She explained: “It was a bit like creating human scaffolding for my lungs. A specialist surgeon was brought in from another hospital. My chest was opened up and my lungs attached to my ribcage and some small bits of lung that had completely shrivelled up were removed. Then I was sewn up again. It did the trick because once I had recovered from the operation I began to feel a lot better and began to make progress. I could come of the ventilator but still needed oxygen delivered through my nose.”
On the mend
That led Juliet to her next challenge: physiotherapy. She said: “Because the virus paralysed me I hadn’t used my body for three months so it had wasted away. I had intensive physiotherapy every day. When the time came, just standing for a few seconds was really hard. The physiotherapists pushed me and pushed me to do things I really didn’t want to do. Just standing for an extra few seconds each time was exhausting. I realised that the harder I worked the sooner I could go home.”
After three months, Juliet was ready to move to a general neurological ward. After the intensive attention in critical care, it was quite a shock – but the experience also spurred her on again.
“Walking was still really hard. Going to the toilet with the aid of a walking frame took 20 minutes. After four months in hospital I was ready to go home. It was a very emotional time, partly because I had been looking forward to it for so long and partly because I was a bit scared of how I would get on at home. But I just had to get on with it.”
While Juliet, from Alvechurch, in Worcestershire, had been in hospital, one daughter, Madison, had turned three and her other daughter, Yasmin, had her first birthday. Being at home with them after so long was a joy – and a challenge.
Juliet said: “Madison was wonderful. She is such a caring young person and we got back into the swing of things very quickly. Yasmin was a bit different. She hadn’t seen me for so long it took a little longer to re-establish our relationship.”
Also, her dad had let her get into some bad habits allowing an independent streak – a trait she must have got from her mum – to come to the fore.
“While I was in hospital, Yasmin had learned to go into the fridge to get her own food. At one point she did it and I said no but she just ignored me. I was still so weak from the illness that I didn’t have the physically strength to stop her so that was one little battle she won!”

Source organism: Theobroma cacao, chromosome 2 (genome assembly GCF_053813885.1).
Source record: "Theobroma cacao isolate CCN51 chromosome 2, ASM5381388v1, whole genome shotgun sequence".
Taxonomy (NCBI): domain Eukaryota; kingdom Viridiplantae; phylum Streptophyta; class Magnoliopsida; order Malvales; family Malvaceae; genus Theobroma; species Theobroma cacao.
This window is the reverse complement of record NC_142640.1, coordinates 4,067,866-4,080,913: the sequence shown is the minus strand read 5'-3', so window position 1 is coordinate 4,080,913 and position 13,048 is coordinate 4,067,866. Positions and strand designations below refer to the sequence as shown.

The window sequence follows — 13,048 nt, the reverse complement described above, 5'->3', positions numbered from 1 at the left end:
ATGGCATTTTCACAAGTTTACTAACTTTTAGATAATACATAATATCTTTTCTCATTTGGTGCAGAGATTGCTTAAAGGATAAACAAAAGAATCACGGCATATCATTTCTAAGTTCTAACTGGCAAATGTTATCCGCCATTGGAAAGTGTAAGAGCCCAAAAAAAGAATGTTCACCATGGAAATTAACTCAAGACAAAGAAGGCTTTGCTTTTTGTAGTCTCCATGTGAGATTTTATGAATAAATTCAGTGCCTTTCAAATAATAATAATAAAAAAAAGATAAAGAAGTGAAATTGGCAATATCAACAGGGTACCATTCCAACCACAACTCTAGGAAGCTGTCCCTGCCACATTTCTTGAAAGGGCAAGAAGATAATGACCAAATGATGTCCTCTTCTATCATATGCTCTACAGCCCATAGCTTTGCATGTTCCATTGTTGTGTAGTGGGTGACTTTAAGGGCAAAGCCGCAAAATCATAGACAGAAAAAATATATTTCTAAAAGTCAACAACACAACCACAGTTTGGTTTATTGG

A new challenge
Juliet says she finally felt fully on the mend a year after the illness first struck when she went back to work in May 2007. She is the Production Co-ordinator for Country File, a programme made at BBC Birmingham. Then she decided that she wanted a new challenge.
"After the illness I wanted to give something back. I set myself the goal of running in the five kilometre Race for Life, in support of breast cancer care. It was really painful training for it. I was still having weekly physiotherapy to build up my strength, but I did it. Then I thought, why not try a marathon and raise some money for Critical Care at the Queen Elizabeth.”
Why not indeed? Juliet applied for the London Marathon and did not get selected. So she applied for the Edinburgh marathon, was successful and began training: “At first I was training in secret because I wasn’t sure I would get a place. Eventually I was doing 30 miles and then 50 miles a week.”
In April 2008, Juliet ran the Edinburgh Marathon in a time of five hours, seven minutes and six seconds.
“In one way I wanted to prove to everyone that I‘m not ill any more and that they don’t have to call for a doctor every time I get a cough. It hasn’t quite worked yet. People still worry about me!”
Juliet also raised £5,000 for the Neurosciences Critical Care Unit at the Queen Elizabeth Hospital, part of University Hospitals Birmingham NHS Foundation Trust.
She said: “The people who work there are special. They have to be to do what they do day in and day out. Until I had really needed the NHS I didn’t realise fully what it is all about. I see things very differently now. It’s just a respect I have for what they do. My being ill was traumatic for everyone involved but everyone in the Critical Care Unit allowed life, for us, to go on. I will always be grateful to them for that.”